Staff from the La Crosse Fish Health Center visited the hatchery as part of a bi-annual fish health inspection. The Fish Health Center provides fish health inspection and diagnostic services for six national fish hatcheries and numerous state and tribal hatcheries throughout the region. In the spring staff sample hatchery production fish for possible pathogens or diseases. The results of these inspections ensure quality fish being stocked in the fall each year. In addition to hatchery production samples, Genoa provides a variety of fish from the Mississippi River for the fish health center as part of ongoing national wild fish health survey. These sample collections and surveys allow fisheries managers to prevent and diagnose hatchery and wild populations of fish for pathogens or diseases. These results allow safe transport and stocking of healthy fish throughout the region. By: Orey Eckes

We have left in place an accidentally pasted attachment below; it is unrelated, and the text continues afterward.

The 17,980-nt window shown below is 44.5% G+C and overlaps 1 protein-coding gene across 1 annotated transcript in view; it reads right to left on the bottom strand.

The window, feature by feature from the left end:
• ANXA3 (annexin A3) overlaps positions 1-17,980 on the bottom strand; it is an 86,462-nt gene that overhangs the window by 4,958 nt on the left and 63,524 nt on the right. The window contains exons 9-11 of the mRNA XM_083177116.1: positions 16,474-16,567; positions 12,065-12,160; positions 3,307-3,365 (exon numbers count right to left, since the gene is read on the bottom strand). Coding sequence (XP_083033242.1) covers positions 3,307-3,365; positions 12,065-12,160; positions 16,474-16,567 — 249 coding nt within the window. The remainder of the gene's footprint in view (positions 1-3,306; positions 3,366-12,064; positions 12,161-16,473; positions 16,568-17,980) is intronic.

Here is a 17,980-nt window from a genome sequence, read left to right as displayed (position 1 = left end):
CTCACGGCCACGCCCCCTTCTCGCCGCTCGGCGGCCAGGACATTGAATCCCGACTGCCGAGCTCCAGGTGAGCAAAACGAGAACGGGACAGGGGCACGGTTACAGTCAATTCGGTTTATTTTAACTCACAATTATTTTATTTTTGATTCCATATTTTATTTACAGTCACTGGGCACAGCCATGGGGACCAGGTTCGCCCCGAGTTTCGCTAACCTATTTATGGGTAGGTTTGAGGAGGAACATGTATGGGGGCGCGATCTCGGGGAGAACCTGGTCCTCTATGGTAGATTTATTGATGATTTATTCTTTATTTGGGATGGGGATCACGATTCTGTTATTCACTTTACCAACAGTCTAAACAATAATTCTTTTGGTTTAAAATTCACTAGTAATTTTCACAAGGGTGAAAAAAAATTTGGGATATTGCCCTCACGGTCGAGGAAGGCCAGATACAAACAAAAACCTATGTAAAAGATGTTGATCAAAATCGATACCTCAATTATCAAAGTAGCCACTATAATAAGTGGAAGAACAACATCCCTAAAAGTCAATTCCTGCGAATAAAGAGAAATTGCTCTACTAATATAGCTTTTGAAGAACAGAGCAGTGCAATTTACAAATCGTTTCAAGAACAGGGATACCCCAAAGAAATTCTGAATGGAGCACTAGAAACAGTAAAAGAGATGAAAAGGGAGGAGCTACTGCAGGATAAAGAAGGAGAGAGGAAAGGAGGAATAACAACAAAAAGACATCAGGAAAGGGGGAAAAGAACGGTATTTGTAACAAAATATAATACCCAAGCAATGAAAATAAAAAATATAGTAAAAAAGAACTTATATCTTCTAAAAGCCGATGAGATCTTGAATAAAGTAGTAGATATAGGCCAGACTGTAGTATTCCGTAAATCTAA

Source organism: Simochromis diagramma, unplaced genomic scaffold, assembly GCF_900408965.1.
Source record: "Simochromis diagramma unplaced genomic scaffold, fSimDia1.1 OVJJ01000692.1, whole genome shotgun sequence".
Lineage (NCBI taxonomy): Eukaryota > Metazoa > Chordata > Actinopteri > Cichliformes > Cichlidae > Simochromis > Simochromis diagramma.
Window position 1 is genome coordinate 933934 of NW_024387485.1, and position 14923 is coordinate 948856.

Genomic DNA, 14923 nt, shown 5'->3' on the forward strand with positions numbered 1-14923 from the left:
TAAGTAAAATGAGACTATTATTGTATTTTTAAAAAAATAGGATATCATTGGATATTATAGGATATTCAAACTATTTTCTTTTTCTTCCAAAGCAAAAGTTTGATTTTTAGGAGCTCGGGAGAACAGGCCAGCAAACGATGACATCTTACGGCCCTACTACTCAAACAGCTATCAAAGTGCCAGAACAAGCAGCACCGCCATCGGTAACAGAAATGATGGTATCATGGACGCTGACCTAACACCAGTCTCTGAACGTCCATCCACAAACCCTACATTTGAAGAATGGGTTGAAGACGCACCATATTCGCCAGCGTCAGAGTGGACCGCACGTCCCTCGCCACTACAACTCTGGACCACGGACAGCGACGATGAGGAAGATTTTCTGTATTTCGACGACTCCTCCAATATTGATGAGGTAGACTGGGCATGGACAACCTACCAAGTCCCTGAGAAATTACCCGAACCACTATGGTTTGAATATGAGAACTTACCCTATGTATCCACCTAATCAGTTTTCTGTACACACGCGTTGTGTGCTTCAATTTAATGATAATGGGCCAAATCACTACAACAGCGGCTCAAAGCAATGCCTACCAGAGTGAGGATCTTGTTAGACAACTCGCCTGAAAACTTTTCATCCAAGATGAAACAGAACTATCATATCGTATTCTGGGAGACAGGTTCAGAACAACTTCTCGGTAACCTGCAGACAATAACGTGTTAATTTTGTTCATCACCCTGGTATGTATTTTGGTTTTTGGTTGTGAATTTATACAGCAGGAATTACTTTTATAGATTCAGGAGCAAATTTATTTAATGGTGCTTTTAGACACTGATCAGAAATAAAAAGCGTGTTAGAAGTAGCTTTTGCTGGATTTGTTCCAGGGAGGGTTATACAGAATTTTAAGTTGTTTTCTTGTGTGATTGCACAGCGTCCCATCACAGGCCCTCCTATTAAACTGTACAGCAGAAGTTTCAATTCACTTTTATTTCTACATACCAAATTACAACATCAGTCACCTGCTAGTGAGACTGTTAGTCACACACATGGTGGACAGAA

Genoa Partners with Wisconsin DNR to provide Northern Pikeand Walleye Eggs


Genoa National Fish Hatchery was contacted by the Wisconsin Department of Natural Resources
with a request to supply Northern Pike and Walleye eggs for Lake Mills State Fish Hatchery, WI.
Northern Pike on the Mississippi River start spawning in early April just before ice out and for a few
weeks after the ice has cleared. Staff from the Genoa National Fish Hatchery set fyke nets in the
backwaters of the Mississippi River where the water is shallower and warmer during this time of year
to collect enough adults for spawning. Once enough adults were collected the eggs were fertilized
and WI DNR staff met GNFH staff to pick up the eggs and return them to Lake Mills Hatchery. Lake
Mills Fish Hatchery will rear these fish at the hatchery for stocking into state waterbodies in support of
sport fishing opportunities for anglers.

By: Orey Eckes

 

Hoop net in water and pike eggs being measured. Photo: USFWS